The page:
Third season of ‘The Umbrella Academy’ has dissapointing plot redeemed by the characters

Third season of The Umbrella Academy has dissapointing plot redeemed by the characters

‘The Umbrella Academy’ has been popular on Netflix since it first aired in 2019. The show, based on the comic book series created and written by Gerard Way and illustrated by Gabriel Bá, aired its third season on June 22. It centers around seven siblings, Luther (Tom Hopper), Diego (David Castañeda), Allison (Emmy Raver-Lampman), Klaus (Robert Sheehan), Five (Aidan Gallagher), Ben (Justin Min), and Viktor (Elliot Page), as they try to find their places in the world after being child superheroes.

The Umbrella Academy begins when the siblings are reunited after their father’s death. When their long-lost brother appears from the future, he tells them there are only a few short days until the end of the world, and that they are the ones who will cause it.

By the third season, the siblings have just returned to the present from the 1960s, and are now facing a paradox they have created that threatens existence. In addition to this, they are grieving what they left behind in the past and what no longer exists in this new version of this accidental present.

Unfortunately, this season was a low point in the show’s run. This season followed the same formula of the first two: the world is going to end soon and the protagonists are the only ones that can stop it. While this was interesting in the first season, by the third season it became repetitive. It felt like I was watching the same thing over again with a different setting and only slight plot changes. I was no longer on the edge of my seat to see how it would end, because it would just be resolved the same way it had been in previous seasons.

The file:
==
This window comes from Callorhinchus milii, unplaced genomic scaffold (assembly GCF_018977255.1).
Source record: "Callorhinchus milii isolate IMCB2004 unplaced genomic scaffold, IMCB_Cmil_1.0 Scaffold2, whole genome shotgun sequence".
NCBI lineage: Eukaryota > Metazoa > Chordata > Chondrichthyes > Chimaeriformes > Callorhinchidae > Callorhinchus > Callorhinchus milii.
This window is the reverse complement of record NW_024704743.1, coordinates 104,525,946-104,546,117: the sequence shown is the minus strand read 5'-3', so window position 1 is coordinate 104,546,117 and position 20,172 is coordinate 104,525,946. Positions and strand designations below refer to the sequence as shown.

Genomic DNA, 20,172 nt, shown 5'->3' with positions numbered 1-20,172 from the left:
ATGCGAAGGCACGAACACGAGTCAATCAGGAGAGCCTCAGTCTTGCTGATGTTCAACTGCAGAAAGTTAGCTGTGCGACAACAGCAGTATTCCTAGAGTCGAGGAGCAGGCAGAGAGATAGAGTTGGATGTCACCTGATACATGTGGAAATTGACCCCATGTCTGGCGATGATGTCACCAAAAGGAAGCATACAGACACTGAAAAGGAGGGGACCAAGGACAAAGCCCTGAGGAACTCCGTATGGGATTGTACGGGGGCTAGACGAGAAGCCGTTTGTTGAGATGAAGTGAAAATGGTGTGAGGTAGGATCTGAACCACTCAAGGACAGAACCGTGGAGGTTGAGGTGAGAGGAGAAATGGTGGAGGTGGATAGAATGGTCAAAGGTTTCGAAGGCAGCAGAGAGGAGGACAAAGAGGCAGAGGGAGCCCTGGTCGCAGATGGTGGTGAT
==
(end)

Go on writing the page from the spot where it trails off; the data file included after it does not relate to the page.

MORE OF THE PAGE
Season three was also difficult to follow at times. In the first episode, six new characters were quickly introduced, and it was hard to keep track of who was who. There also seemed to be many parts of the story that were unnecessary. There were many deaths that did not add to the plot, and felt like a lazy way to get rid of characters who were no longer important.

The season was not all bad, however. The characters were interesting, and their development in this season made their stories much more compelling. The characters had a new depth that was not seen in previous seasons, and I found myself rooting for previously unlikeable characters.

Another aspect of the characters I enjoyed was how realistic they felt, aside from their superpowers. One of the main characters, Viktor, came out as transgender this season after the actor who plays him publicly came out as transgender in December of 2020. While many of the coming out scenes felt awkward, they very accurately portrayed the often uncomfortable experience of coming out.

Ultimately, this is a great watch for anyone who enjoys a character focused show, but it may be a disappointment for a more plot focused viewer. While the plot does not offer anything new by the third season, the characters are entertaining and their development is interesting to watch over the course of the show.

Grade: B